Client pressure on law firms to offer more flexible fees has been on the rise for several years. When I joined BigHand earlier this year from my previous in-house pricing roles, there was a feeling in the industry that clients’ cost sensitivity peaked during the pandemic. Although we are on the other side of the crisis and adjusting to what that looks like, pressures from clients are unlikely to decrease now they have grown accustomed to firm concessions.
Our legal pricing and budgeting report, comprised of answers from 800 senior legal professionals and released earlier this month, has confirmed that feeling – revealing that clients’ demand for AFAs increased by 27%, and 42% of firms introduced AFAs this year.
How can firms determine which structure is the best to propose for a given client or matter? Below are my thoughts on three of the most popular AFAs:
Our survey revealed that 30% of firms now offer volume discounts. This is a great option for new or existing clients and incentivizes the client to bring more work to the firm in order to earn higher discount levels. They are also useful when the scope of the work is unknown. With these discounts, anticipating the volume of fees guides setting tier thresholds and discount levels.
However, firms should be aware that these discounts can be difficult to track and bill and can impact profits on low margin work if not used effectively. The impact on the firm’s perceived value also needs to be considered. Firms have invested in strengthening client relationships with more value-added services that justify client spend, and it should be ensured that discounts don’t undermine that work.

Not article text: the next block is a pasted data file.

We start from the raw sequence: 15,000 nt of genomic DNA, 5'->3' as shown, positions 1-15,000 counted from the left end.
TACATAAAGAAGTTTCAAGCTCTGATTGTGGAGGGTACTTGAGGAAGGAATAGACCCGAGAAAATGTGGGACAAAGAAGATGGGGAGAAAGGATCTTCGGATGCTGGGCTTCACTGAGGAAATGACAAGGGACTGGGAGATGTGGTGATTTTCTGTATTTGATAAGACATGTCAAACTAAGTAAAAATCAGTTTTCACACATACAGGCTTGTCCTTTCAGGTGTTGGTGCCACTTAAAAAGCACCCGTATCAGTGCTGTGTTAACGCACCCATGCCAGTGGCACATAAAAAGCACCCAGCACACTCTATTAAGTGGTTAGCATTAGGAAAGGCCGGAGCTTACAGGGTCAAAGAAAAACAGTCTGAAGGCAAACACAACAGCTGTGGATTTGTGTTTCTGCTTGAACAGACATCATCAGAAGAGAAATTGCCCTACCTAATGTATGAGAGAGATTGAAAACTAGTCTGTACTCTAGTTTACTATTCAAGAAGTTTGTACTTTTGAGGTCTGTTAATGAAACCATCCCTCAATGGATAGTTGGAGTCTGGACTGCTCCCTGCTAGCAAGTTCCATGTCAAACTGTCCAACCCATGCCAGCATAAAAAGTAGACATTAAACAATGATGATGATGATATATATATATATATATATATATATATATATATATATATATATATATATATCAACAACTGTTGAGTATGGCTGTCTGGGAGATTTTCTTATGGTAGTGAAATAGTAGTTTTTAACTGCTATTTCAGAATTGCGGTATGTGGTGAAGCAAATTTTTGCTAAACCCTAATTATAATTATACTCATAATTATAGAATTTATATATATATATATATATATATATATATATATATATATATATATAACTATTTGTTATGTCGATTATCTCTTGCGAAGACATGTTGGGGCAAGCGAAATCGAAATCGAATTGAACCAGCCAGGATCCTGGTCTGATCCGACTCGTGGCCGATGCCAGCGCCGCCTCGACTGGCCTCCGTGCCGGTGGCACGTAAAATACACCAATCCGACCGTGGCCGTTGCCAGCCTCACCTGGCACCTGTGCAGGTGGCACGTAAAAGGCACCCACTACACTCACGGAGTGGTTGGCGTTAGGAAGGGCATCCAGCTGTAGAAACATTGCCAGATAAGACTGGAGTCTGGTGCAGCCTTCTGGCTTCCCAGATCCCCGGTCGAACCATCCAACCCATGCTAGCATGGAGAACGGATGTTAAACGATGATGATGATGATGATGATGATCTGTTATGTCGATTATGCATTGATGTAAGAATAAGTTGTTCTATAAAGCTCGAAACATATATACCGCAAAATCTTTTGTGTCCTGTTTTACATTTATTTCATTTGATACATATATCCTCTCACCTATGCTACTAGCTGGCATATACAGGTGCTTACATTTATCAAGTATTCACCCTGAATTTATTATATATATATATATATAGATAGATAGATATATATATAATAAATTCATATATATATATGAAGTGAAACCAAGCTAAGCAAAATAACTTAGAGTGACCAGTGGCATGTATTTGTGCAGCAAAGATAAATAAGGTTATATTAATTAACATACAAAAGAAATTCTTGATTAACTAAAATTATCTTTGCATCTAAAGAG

The findings showed that 24% of firms now offer more fixed fees than when the pandemic began. This option works best for those clients that express a need for predictability or cost certainty. When the work is properly scoped and budgeted accurately, they can be profitable for the firm – but unforeseen in-scope work can result in significant losses.
28% of our respondents confirmed that they now offer capped fees. Capped fees do a good job of addressing the concerns of clients who have a strict budget in place. There is generally no real financial upside for the firm with these structures, but they can be strategic when trying to win work in a new practice or geographic area, gain market share, or win a new key client.
These arrangements are here to stay, and with all AFAs, firms need to quickly catch up with the greater need for the work to be scoped, budgeted, and tracked accurately. In order to build vital commercial understanding throughout the firm, lawyers should be provided with dedicated budgeting tools, like BigHand Pricing and Profitability to stay close to actuals against budget and ensure profitability for the future of the firm.
To access the full Legal Pricing and Budgeting Report, click here